SEELEY v. COOK.
The respondent herein and plaintiff below, as the purchaser of an airplane which was destroyed in an accident, instituted the present action to secure the return of money paid the appellant on account of the purchase price. The record discloses the execution of a written memorandum in the following language:
‘Los Angeles, California
‘I hereby purchase Howard NC–67495 aircraft from Lu Cook.
‘Ralph B. Seeley.’
According to the appellant's brief, ‘After the plane was inspected by respondent Seeley, there were eight things only to be done on the sller's part, i. e., furnish new tires, have it painted, put a new propeller on it, a cover for the motor, a clock, provide for an additional passenger, put on a good radio’. Respondent testified that ‘he (Cook) said he could have the plane completed by April 8th * * * so I gave him a check (post-dated) dated April 8, 1947 for $2498.00’, which was the balance then due on the purchase price. After the giving of such check and about March 30, 1947 ‘he (Cook) crashed the plane out near Saugus and wrecked it’. Seeley thereafter stopped payment on the check, and instituted the present action. The trial court gave judgment for the plaintiff, respondent herein.
The appellant's contention is that title to the airplane had passed to the buyer although formal delivery had not taken place; that therefore, the risk of accident was in the buyer rather than in the seller. It is also argued that appellant was ‘an intermediate party, not a principal’, a Mr. Jorgensen being the actual owner, and that ‘respondent sued the wrong party’. In reference to the title, it may be noted that during the negotiations appellant secured a bill of sale from Jorgensen, in order, according to appellant's explanation, ‘that appellant could borrow on said ostensible title the balance * * * owed to Mr. Jorgensen by the respondent * * * who was in the hospital and could not manage his own affairs'.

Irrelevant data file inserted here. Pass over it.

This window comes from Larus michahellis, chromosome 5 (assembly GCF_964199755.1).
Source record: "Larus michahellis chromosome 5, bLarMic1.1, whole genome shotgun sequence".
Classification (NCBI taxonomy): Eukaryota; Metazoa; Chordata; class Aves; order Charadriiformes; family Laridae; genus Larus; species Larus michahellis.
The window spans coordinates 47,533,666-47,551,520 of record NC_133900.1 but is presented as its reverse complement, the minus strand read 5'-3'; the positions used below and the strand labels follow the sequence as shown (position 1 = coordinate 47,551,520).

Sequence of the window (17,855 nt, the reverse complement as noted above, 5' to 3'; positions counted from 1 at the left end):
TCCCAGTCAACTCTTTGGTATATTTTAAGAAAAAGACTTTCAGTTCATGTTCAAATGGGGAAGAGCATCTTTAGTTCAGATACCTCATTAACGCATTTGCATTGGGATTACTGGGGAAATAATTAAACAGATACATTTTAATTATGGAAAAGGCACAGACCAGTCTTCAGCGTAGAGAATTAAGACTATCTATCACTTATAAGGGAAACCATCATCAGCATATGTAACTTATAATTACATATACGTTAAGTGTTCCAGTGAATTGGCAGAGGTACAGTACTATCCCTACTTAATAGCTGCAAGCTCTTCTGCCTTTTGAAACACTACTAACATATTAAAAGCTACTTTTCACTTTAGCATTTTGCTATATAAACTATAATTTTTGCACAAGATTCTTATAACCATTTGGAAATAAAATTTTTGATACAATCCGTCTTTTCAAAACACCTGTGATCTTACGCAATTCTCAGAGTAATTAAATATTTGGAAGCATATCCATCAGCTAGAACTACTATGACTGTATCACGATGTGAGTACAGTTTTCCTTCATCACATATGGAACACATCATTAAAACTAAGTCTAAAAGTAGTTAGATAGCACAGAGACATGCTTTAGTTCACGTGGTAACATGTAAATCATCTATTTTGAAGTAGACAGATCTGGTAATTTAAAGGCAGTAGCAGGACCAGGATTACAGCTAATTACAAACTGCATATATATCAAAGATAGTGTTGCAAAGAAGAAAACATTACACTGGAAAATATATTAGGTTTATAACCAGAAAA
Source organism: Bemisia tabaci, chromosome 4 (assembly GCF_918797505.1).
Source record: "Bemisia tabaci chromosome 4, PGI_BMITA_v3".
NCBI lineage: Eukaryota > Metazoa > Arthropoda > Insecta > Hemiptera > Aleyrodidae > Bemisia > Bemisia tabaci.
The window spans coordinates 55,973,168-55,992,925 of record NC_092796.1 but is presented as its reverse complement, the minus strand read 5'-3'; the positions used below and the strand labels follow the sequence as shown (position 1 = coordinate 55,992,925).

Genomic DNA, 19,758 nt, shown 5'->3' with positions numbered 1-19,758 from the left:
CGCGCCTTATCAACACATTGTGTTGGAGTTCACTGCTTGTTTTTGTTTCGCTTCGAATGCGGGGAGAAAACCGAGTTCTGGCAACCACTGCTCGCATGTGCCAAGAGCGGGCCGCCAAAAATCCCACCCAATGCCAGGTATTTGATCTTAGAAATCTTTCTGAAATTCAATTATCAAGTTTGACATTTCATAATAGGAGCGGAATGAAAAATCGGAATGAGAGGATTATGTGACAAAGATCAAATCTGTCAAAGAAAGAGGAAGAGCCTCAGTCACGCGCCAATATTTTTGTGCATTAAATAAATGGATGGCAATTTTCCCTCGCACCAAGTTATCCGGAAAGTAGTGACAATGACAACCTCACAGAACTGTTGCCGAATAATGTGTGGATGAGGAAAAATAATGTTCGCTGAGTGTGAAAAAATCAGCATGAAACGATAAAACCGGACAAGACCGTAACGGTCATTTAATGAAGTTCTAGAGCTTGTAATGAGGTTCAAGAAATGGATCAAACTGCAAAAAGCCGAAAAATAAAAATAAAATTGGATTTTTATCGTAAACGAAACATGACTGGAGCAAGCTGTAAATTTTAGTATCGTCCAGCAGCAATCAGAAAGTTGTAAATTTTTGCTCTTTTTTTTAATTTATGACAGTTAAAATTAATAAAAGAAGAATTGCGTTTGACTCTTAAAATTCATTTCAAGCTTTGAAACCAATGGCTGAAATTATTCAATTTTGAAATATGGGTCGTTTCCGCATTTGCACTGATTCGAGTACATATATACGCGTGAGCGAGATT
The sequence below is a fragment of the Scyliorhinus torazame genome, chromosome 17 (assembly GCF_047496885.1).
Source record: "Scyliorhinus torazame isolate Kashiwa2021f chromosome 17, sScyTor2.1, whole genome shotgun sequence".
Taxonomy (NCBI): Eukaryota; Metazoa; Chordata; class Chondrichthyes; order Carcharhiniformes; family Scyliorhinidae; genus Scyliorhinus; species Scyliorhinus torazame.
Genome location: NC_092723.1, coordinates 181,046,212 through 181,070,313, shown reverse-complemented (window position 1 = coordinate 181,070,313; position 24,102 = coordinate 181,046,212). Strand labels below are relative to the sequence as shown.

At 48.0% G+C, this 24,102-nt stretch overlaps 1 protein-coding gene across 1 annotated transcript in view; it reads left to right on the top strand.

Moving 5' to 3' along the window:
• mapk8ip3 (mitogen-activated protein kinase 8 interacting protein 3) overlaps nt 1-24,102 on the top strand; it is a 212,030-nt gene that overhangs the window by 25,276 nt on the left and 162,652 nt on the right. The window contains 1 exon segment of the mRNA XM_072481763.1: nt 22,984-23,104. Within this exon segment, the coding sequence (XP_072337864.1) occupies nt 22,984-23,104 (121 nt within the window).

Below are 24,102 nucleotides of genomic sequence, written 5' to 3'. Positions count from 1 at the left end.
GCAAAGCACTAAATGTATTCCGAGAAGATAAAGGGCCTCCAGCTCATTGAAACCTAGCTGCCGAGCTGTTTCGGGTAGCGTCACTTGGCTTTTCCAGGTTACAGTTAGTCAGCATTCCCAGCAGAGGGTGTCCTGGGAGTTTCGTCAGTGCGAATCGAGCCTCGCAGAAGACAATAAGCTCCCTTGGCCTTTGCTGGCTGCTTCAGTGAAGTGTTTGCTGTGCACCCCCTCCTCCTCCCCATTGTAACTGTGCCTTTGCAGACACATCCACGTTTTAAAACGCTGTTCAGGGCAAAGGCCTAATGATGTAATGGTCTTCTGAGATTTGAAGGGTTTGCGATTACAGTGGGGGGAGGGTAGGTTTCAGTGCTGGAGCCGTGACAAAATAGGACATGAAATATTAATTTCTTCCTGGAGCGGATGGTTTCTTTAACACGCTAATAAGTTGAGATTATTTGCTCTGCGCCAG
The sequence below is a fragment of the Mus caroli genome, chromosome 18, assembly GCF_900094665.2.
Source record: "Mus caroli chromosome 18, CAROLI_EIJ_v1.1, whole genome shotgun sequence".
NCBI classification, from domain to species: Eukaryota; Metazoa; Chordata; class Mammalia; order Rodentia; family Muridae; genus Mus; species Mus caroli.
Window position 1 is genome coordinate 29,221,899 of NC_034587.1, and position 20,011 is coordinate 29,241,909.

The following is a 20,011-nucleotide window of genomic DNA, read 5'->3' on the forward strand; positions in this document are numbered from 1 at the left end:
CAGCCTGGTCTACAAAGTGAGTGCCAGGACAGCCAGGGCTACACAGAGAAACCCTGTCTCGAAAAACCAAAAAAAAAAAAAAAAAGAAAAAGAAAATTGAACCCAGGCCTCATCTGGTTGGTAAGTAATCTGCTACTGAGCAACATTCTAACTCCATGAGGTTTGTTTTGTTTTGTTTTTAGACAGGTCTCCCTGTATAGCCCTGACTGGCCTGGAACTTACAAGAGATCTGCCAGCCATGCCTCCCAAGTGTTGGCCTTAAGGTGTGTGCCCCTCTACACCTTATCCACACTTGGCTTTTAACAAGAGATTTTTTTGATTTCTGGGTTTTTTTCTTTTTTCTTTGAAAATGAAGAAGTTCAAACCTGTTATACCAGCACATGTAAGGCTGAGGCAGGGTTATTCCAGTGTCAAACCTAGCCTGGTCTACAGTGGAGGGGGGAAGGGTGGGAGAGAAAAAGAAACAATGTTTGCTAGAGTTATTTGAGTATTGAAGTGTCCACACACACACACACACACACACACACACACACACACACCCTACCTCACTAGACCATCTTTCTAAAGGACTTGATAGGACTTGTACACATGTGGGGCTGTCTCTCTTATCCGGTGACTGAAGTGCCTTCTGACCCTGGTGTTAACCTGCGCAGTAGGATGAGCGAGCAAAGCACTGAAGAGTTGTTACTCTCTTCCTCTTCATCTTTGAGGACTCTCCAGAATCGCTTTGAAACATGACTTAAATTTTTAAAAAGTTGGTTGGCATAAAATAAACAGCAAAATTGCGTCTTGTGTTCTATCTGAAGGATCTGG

Appellant also complains that the trial court found that ‘each of the allegations contained in the answer of Ralph B. Seeley, the crossdefendant herein, * * * is true’, although no such answer had been filed. To this contention respondent replies that ‘This case was tried without objection upon the theory that the allegations of Cook's crosscomplaint had been denied by Seeley's answer’, and that ‘In these circumstances appellant cannot now complain’. Respondent also notes that appellant failed to raise this objection to the proposed findings, or by way of motion for a new trial.
A survey of the record herein fails to show any merit in the appellant's contentions. In regard to the transaction between buyer and seller and the passing of title to the airplane, respondent's brief correctly sums up the matter as follows: ‘The contract of sale as shown by the pleadings and the evidences was conditioned upon the doing of certain things by the seller. These things were not done prior to the destruction of the plane. Consequently, the title never passed to the buyer and he is entitled to recover the portion of the purchase price paid by him’. Had the seller reconditioned the plane in accordance with the agreement, a different situation might have been presented, but such is not the case. The contention that Jorgensen rather than Cook, was the seller, is untenable;—the contract of sale was between Seeley and Cook.
The findings are supported by the evidence and no reversible error appears in the record.
The judgment is affirmed.
WHITE, P. J., and DRAPEAU, J., concur.